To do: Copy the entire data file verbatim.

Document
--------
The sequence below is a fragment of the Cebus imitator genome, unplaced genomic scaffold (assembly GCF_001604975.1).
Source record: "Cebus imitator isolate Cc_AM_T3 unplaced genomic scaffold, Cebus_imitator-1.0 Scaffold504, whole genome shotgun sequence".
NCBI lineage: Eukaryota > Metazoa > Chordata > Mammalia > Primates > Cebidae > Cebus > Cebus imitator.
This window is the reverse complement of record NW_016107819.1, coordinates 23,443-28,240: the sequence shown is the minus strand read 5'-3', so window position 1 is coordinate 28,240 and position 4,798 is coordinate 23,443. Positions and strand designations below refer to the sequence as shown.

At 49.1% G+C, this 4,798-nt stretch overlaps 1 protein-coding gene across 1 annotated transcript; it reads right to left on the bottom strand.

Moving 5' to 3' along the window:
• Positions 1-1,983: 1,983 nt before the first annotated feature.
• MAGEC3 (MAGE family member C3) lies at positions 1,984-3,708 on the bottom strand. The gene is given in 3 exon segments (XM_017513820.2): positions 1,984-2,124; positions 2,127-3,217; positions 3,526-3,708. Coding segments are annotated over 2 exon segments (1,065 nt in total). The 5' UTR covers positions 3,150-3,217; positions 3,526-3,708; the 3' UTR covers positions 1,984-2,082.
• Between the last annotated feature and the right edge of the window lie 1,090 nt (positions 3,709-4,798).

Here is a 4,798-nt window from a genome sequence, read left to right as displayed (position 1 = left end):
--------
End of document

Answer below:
The sequence below is a fragment of the Cebus imitator genome, unplaced genomic scaffold (assembly GCF_001604975.1).
Source record: "Cebus imitator isolate Cc_AM_T3 unplaced genomic scaffold, Cebus_imitator-1.0 Scaffold504, whole genome shotgun sequence".
NCBI lineage: Eukaryota > Metazoa > Chordata > Mammalia > Primates > Cebidae > Cebus > Cebus imitator.
This window is the reverse complement of record NW_016107819.1, coordinates 23,443-28,240: the sequence shown is the minus strand read 5'-3', so window position 1 is coordinate 28,240 and position 4,798 is coordinate 23,443. Positions and strand designations below refer to the sequence as shown.

At 49.1% G+C, this 4,798-nt stretch overlaps 1 protein-coding gene across 1 annotated transcript; it reads right to left on the bottom strand.

Moving 5' to 3' along the window:
• Positions 1-1,983: 1,983 nt before the first annotated feature.
• MAGEC3 (MAGE family member C3) lies at positions 1,984-3,708 on the bottom strand. The gene is given in 3 exon segments (XM_017513820.2): positions 1,984-2,124; positions 2,127-3,217; positions 3,526-3,708. Coding segments are annotated over 2 exon segments (1,065 nt in total). The 5' UTR covers positions 3,150-3,217; positions 3,526-3,708; the 3' UTR covers positions 1,984-2,082.
• Between the last annotated feature and the right edge of the window lie 1,090 nt (positions 3,709-4,798).

Here is a 4,798-nt window from a genome sequence, read left to right as displayed (position 1 = left end):